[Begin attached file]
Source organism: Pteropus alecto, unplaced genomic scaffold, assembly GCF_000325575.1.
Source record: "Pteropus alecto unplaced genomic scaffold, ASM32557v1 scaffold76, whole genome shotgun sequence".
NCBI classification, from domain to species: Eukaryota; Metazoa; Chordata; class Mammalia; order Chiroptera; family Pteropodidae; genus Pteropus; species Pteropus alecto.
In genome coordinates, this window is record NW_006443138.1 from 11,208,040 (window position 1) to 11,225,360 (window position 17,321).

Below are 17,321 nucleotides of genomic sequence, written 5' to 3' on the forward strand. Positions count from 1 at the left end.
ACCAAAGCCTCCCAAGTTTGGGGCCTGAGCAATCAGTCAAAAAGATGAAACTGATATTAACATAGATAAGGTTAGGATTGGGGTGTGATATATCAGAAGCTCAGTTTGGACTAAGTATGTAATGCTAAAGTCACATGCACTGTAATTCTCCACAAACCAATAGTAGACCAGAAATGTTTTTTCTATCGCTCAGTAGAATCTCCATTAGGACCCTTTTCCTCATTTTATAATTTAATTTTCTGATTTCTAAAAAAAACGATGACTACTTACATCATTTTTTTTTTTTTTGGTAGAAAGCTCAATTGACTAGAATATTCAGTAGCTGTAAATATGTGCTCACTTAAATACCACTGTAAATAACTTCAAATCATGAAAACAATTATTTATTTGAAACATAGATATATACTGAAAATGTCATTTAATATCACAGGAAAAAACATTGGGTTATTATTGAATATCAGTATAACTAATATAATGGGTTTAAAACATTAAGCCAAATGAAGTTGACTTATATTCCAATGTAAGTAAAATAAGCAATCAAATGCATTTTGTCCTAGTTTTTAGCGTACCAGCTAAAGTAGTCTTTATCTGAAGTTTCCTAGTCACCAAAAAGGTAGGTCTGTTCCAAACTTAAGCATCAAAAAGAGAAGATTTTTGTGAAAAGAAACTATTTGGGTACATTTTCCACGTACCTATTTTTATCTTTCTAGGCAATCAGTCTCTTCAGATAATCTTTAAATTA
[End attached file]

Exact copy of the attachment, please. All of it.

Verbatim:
Source organism: Pteropus alecto, unplaced genomic scaffold, assembly GCF_000325575.1.
Source record: "Pteropus alecto unplaced genomic scaffold, ASM32557v1 scaffold76, whole genome shotgun sequence".
NCBI classification, from domain to species: Eukaryota; Metazoa; Chordata; class Mammalia; order Chiroptera; family Pteropodidae; genus Pteropus; species Pteropus alecto.
In genome coordinates, this window is record NW_006443138.1 from 11,208,040 (window position 1) to 11,225,360 (window position 17,321).

Below are 17,321 nucleotides of genomic sequence, written 5' to 3' on the forward strand. Positions count from 1 at the left end.
ACCAAAGCCTCCCAAGTTTGGGGCCTGAGCAATCAGTCAAAAAGATGAAACTGATATTAACATAGATAAGGTTAGGATTGGGGTGTGATATATCAGAAGCTCAGTTTGGACTAAGTATGTAATGCTAAAGTCACATGCACTGTAATTCTCCACAAACCAATAGTAGACCAGAAATGTTTTTTCTATCGCTCAGTAGAATCTCCATTAGGACCCTTTTCCTCATTTTATAATTTAATTTTCTGATTTCTAAAAAAAACGATGACTACTTACATCATTTTTTTTTTTTTTGGTAGAAAGCTCAATTGACTAGAATATTCAGTAGCTGTAAATATGTGCTCACTTAAATACCACTGTAAATAACTTCAAATCATGAAAACAATTATTTATTTGAAACATAGATATATACTGAAAATGTCATTTAATATCACAGGAAAAAACATTGGGTTATTATTGAATATCAGTATAACTAATATAATGGGTTTAAAACATTAAGCCAAATGAAGTTGACTTATATTCCAATGTAAGTAAAATAAGCAATCAAATGCATTTTGTCCTAGTTTTTAGCGTACCAGCTAAAGTAGTCTTTATCTGAAGTTTCCTAGTCACCAAAAAGGTAGGTCTGTTCCAAACTTAAGCATCAAAAAGAGAAGATTTTTGTGAAAAGAAACTATTTGGGTACATTTTCCACGTACCTATTTTTATCTTTCTAGGCAATCAGTCTCTTCAGATAATCTTTAAATTA